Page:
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Is your data safe? Why you should care more about spam

Date:
July 23, 2014
Source:
University of Texas at Austin
Summary:
Researchers are working to protect consumer data by using companies spam volume to evaluate its security vulnerability through the SpamRankings.net project.

The Center for Research on Electronic Commerce (CREC) at The University of Texas at Austin is working to protect consumer data by using a company's spam volume to evaluate its security vulnerability through the SpamRankings.net project.

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"The goal is to alert companies that they are spamming [and] hold them accountable to stop spamming, thus enhancing their security levels by creating fewer opportunities for consumer data to be stolen," said center Director Andrew Whinston.

Spam, frequently sent by a third party without a company's knowledge, can be a symptom of an underlying security problem. SpamRankings.net ranks companies' spam levels; the higher the rank, the greater the amount of spam they're sending. Companies are ranked within a specific industry sector, such as telecom, medical institutions, banks, insurance companies, universities, retail, high tech, and government offices.

For the end-user, inbound spam can carry malicious codes used by hackers for fraud and crime. For the organization, outbound spam confirms that the company's IT security has been breached, and the organization is susceptible to all sorts of other malware, such as phishing, which tries to trick users into supplying account numbers and passwords.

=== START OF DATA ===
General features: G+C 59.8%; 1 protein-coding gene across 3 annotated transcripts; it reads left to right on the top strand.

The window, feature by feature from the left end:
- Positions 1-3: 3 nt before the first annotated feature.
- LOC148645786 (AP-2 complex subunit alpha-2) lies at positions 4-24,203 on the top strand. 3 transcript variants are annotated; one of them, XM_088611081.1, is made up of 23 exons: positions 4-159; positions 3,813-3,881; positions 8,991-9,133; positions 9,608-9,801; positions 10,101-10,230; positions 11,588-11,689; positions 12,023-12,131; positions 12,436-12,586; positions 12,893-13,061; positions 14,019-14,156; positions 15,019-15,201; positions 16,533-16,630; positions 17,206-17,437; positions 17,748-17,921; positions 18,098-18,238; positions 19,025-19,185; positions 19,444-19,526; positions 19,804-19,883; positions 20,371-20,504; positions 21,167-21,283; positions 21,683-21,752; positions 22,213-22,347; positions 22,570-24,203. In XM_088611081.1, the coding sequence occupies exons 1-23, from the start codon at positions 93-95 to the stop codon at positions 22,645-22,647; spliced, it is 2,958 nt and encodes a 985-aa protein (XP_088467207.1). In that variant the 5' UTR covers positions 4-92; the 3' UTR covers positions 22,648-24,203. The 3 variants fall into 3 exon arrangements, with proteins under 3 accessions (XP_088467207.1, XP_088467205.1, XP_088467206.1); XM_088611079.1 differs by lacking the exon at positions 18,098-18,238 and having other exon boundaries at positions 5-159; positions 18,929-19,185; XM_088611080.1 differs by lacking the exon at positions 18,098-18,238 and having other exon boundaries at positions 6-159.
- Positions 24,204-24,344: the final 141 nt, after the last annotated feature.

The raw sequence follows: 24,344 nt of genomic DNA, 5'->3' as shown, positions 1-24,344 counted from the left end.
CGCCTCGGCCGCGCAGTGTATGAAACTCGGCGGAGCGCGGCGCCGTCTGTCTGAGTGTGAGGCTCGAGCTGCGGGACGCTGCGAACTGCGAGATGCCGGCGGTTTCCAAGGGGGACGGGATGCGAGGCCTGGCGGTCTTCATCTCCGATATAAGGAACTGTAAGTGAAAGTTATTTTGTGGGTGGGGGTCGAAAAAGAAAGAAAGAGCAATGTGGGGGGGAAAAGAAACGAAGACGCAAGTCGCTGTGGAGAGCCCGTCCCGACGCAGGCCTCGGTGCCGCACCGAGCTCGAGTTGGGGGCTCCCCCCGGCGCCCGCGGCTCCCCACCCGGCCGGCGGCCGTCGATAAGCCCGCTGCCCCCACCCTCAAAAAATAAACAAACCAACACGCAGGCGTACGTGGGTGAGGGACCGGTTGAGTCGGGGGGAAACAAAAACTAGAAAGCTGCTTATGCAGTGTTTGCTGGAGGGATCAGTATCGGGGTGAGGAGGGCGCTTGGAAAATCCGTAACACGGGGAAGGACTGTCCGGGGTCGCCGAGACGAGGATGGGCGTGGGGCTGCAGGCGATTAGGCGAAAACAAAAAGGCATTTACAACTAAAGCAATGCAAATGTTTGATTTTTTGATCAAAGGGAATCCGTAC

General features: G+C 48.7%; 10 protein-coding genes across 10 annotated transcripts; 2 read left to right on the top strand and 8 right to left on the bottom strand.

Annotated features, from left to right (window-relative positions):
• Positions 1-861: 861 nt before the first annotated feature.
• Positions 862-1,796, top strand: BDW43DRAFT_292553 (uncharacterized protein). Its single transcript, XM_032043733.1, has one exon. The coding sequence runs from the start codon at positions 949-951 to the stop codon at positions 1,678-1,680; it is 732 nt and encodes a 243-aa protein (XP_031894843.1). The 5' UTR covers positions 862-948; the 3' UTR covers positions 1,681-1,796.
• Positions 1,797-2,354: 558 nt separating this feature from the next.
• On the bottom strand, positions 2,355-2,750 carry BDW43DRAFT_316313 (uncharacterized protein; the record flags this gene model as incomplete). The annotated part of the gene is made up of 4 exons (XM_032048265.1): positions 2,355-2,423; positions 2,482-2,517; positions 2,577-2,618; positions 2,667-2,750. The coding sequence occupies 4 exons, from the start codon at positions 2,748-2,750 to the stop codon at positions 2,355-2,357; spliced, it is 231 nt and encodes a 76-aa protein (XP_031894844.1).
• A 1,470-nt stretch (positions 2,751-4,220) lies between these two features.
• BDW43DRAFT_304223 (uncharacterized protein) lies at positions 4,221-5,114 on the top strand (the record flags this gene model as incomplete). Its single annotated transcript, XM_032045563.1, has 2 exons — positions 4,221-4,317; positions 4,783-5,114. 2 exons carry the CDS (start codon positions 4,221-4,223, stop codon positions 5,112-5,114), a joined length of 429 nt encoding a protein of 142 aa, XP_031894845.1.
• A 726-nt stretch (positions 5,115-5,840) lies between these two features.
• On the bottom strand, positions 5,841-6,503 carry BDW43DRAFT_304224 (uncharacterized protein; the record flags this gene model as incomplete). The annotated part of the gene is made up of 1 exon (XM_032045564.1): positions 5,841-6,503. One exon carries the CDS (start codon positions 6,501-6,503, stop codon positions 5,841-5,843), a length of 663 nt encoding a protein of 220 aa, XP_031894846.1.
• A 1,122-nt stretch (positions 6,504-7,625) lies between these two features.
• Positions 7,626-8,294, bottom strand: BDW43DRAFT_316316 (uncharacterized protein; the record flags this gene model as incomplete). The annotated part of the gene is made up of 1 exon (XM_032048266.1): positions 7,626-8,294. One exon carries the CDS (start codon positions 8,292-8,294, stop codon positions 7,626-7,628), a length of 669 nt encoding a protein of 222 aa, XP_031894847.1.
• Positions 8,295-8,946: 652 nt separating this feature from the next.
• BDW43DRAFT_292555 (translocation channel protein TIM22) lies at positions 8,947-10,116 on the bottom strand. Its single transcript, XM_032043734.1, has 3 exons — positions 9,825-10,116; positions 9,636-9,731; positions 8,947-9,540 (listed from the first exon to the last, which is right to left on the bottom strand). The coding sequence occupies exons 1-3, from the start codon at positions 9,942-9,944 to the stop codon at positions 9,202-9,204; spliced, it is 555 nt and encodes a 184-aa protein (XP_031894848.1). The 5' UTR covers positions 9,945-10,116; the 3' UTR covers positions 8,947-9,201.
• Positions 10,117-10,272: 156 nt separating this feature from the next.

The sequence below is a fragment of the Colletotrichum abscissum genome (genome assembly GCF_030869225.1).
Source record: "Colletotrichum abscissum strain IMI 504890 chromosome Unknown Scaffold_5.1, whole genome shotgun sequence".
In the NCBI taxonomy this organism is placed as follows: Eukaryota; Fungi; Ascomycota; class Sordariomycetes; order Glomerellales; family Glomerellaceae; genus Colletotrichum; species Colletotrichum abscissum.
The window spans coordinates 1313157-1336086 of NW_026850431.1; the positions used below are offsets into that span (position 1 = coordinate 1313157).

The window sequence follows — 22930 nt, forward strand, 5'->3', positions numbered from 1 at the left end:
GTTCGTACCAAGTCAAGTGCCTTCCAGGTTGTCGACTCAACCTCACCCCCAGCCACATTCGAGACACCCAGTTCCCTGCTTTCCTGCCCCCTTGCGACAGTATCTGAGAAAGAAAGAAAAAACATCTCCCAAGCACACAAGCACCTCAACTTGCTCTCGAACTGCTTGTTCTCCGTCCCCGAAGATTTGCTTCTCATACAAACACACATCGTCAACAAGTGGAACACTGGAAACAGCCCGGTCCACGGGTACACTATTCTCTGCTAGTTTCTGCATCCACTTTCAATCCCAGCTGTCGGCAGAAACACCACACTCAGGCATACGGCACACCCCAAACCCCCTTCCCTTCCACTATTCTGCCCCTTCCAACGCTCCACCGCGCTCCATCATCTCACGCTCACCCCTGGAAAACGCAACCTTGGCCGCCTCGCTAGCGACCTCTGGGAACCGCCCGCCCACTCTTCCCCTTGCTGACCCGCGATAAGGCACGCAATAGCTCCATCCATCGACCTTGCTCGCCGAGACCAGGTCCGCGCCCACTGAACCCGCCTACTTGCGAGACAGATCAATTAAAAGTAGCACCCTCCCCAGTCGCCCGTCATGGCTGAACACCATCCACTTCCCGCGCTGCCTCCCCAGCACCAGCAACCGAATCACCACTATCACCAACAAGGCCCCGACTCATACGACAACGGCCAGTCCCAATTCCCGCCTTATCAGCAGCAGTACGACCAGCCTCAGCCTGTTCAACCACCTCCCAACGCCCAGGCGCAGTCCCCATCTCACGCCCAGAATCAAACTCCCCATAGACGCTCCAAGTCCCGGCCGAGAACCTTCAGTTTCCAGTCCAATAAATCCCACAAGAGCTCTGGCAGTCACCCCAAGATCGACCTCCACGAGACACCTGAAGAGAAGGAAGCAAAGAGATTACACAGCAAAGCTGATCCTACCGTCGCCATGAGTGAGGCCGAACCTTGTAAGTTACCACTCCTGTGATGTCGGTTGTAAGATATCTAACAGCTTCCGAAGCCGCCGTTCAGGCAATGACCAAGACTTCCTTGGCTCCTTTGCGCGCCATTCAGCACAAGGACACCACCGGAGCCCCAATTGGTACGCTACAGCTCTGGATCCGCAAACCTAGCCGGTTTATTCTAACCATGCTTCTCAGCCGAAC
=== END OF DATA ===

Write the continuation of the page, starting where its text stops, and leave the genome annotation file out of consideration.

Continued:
"Most spam is sent from computers compromised by botnets," said Gene Moo Lee, lead researcher and doctoral candidate in the department of computer science. "The same security problems that lead to spam could also be used for worse things, such as denial of service attacks, identity theft, blackmail and alteration of financial records."

SpamRankings.net sends out a monthly advisory to companies distributing spam. Each advisory includes example addresses that sent spam during the month so the organization can check those addresses to see if they're still infested.

The group of researchers behind the project explained that several companies and organizations have reached out to them to express appreciation for alerting them to their spam levels as well as to provide updates about the changes they have made to enhance the security of their IT systems.

The Director of Information Technology with Kayak Software shared that the company reduced its spam by 100 percent after receiving an advisory from SpamRankings.net and said the company wants to be informed about any future alerts the SpamRankings team receives.

The group of researchers behind the SpamRankings.net project explained that they will provide more addresses, specific dates when the addresses were affected, and any other additional information that will help companies determine the source of their problem in order to increase security and keep consumer data safe.

About Spam Rankings

The SpamRankings.net project has been measuring spam volume from thousands of US companies over a period of several years. This project receives financial support form the National Science Foundation (NSF).


Story Source:

The above story is based on materials provided by University of Texas at Austin. Note: Materials may be edited for content and length.


Cite This Page:

University of Texas at Austin. "Is your data safe? Why you should care more about spam." ScienceDaily. ScienceDaily, 23 July 2014. <www.sciencedaily.com/releases/2014/07/140723180751.htm>.
University of Texas at Austin. (2014, July 23). Is your data safe? Why you should care more about spam. ScienceDaily. Retrieved December 18, 2014 from www.sciencedaily.com/releases/2014/07/140723180751.htm
University of Texas at Austin. "Is your data safe? Why you should care more about spam." ScienceDaily. www.sciencedaily.com/releases/2014/07/140723180751.htm (accessed December 18, 2014).

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